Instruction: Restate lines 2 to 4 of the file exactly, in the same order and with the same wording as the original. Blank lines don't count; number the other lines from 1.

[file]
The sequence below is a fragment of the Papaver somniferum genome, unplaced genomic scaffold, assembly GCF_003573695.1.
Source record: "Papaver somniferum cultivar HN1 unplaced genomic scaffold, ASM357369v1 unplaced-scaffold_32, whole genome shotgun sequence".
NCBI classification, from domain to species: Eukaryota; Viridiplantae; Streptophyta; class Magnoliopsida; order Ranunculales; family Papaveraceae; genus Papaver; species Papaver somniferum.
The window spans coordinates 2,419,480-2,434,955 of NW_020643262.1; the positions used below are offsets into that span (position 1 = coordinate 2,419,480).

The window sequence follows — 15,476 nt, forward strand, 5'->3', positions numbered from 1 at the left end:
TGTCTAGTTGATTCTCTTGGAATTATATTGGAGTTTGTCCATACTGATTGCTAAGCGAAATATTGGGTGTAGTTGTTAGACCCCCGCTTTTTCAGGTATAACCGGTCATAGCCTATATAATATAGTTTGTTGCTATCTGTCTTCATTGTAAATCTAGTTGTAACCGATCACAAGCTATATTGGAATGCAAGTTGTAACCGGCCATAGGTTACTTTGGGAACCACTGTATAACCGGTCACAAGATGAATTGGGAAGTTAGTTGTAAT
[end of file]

Source record: "Papaver somniferum cultivar HN1 unplaced genomic scaffold, ASM357369v1 unplaced-scaffold_32, whole genome shotgun sequence".
NCBI classification, from domain to species: Eukaryota; Viridiplantae; Streptophyta; class Magnoliopsida; order Ranunculales; family Papaveraceae; genus Papaver; species Papaver somniferum.
The window spans coordinates 2,419,480-2,434,955 of NW_020643262.1; the positions used below are offsets into that span (position 1 = coordinate 2,419,480).